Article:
When BBC Radio 4’s Today programme embarked on its plan to “adopt” Liberia as a country, I seem to remember my colleague and fellow presenter John Humphrys asking an important question about the country: why is it that progress towards development there is so slow?
He was right to raise it.
After all, the instability and civil war that completely managed to wreck the country over a 23-year period are over. There is a competent president in post, aid is pouring in, and the debt hanging over the country has been written off.
And yet for many people in Liberia, conditions are still medieval. Many people are living on incomes of $5-10 (£3-6) a week, there are only about 100 or so doctors in the country to look after the 3.5 million people there, roads are pot-holed and only a small percentage of the population have access to electricity.
Yet, what is so striking about Liberia is that in a place where there is so much to be done, I have never seen so many people with nothing to do.
More than 80% of the workforce is unemployed (if the concept can be meaningfully measured at that kind of level). All over the country, at all times of the week, you see people just hanging out. Young men sitting astride their mopeds (there are plenty of them around as young veterans of the war were given the money to buy mopeds to encourage them to hand in their weapons).
Or you see children and women on the sides of streets or in bustling markets hopelessly under-worked engaging in low value retail activities. One boy told me that if he wanders around for half a day, he can sell about 12 packets of biscuits. That is a lot of work for a child in return for very little income.
Think how much more productive everybody could be with some well-organised tasks, some decent management and a bit of equipment, which brings us back to the John Humphrys question.
Why does that kind of development not occur? Why does Liberia not take off? Why does it not become a tiger economy following the model of others from Europe and Asia to the Americas, which heaved themselves out of the poverty of subsistence agriculture by opening factories?
After all, manufacturing quickly makes relatively unskilled workers very productive indeed. In principle, Liberia should be highly attractive to employers with wage rates there at about $5 a day in the formal sector of the economy, making them about a fifth of those in the most industrial parts of China.
Having spent an intensive week in the country (a ludicrously short time to start pontificating on it, I admit) I came to think I had a not very original answer to that Humphrys question. So let me set it out here.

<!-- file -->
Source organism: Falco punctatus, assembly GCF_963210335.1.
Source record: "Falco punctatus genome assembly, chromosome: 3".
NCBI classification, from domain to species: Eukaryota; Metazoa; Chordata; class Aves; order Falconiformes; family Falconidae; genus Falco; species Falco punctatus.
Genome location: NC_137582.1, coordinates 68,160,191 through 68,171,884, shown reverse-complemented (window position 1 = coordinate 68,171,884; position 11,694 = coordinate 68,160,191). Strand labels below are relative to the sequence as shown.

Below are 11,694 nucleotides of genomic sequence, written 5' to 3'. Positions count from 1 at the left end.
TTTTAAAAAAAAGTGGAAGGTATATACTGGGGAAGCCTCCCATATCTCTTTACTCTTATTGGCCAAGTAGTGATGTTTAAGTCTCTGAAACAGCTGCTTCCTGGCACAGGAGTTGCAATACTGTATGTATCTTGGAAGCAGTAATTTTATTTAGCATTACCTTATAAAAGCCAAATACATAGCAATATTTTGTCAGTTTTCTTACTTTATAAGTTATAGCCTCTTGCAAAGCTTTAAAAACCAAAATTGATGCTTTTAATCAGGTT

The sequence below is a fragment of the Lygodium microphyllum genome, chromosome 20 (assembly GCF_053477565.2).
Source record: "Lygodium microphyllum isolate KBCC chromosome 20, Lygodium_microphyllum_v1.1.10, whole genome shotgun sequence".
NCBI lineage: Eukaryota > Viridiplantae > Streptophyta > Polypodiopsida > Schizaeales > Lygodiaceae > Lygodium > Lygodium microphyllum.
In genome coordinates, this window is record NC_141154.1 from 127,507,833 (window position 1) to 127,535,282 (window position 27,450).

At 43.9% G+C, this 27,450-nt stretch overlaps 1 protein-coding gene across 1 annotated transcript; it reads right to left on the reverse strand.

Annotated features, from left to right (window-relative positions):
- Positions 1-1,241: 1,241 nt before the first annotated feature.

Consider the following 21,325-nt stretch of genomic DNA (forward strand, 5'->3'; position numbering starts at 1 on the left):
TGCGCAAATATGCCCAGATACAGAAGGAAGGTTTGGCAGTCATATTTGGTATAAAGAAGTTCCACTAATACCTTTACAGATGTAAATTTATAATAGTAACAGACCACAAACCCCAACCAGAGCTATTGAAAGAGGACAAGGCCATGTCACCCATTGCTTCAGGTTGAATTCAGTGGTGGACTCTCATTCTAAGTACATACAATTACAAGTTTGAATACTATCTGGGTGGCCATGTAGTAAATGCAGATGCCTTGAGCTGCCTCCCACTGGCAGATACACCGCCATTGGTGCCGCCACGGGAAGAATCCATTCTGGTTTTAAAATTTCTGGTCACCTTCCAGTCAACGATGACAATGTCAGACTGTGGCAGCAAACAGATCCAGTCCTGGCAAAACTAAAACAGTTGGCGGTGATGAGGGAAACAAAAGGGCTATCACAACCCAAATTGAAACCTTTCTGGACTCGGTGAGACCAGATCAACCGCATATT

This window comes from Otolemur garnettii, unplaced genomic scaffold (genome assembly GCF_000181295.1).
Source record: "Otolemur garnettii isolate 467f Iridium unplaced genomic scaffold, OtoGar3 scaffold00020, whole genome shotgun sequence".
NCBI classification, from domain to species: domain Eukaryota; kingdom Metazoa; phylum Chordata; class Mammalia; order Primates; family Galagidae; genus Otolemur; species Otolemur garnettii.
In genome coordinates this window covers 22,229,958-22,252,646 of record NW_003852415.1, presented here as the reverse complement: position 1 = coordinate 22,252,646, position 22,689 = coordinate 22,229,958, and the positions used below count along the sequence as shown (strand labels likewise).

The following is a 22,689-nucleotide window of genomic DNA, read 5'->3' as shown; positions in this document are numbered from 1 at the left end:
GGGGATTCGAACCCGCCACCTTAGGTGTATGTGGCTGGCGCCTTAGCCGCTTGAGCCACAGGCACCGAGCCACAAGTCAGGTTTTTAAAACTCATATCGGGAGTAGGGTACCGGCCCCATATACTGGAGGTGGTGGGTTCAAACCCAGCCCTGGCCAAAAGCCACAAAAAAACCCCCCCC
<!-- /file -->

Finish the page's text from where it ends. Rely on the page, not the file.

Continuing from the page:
It all comes down to the many different Catch-22s of development. Let me give you an example of the sort of thing I mean. For industry to settle in a country, you first need electricity; for electricity, you need some trained workers; for trained workers, you need some schools; for schools you need some money; for money, you need some industry.
There are more subtle examples too: to hire expert foreigners to manage your electricity industry and get things moving, you need civil servants who know how to hire foreigners. But you probably don’t have any civil servants expert in hiring foreigners – you really need to hire foreigners to acquire some.
The general point is that Liberia starts from the disadvantage of having multiple disadvantages simultaneously. If we had any one of the country’s problems, we would fix it pretty quickly – if we had no electricity, we would be able to build some up pretty darn fast. If we had no schools, we would rapidly create some.
If the civil service was weak, we would establish one by hiring good people from the private sector. But if we lacked electricity, schools and civil servants, the challenge of building each of these sectors together would be more than the sum of the challenge of building each individually. Progress will not occur on one front without progress on the others, and achieving progress on all fronts is going to be slow.
An important implication of this is that we should not judge Liberia by western standards. When you ask a question about why something has not happened, it is generally because you can’t assume that kind of thing happens in that environment.
Western donors who attach tough terms and conditions to their aid and who want endless compliance forms to be filled out, appear not to get it at all. There simply are not enough people to fill those forms out and so aid often takes too long to get through. A point made by President Ellen Johnson Sirleaf to me, in an interview.
As a final Catch-22 example, I would cite the Liberian tax system. Tax revenues provide money to support health and education but health and education are necessary for a well-functioning tax system.
I spent an afternoon with a tax inspector in Bong County and was dismayed to find his office was a small empty dilapidated building, furnished with a table, a couple of chairs and a cupboard. It had only just acquired a lock on the door. The inspector’s taxpayers typically didn’t keep accounts; he didn’t have transport to get around to see them… and so on and so on. Where do you start in building a tax system out of that?
Oh, and if that wasn’t bad enough, the population of prime age adults – the ones who all societies rely on to do most of the important tasks – spent their formative years in war, being taught how to destroy things rather than how to create them. The human capital was wiped out by the years of self-destruction along with the infrastructure.
In short, why does development take so long, even in a place where the intentions of those in power are good? The answer is because while any one physical or human institution can be reformed or improved rapidly, it simply takes a long time to create them all from scratch.
By Evan Davis Today programmer, BBC Radio 4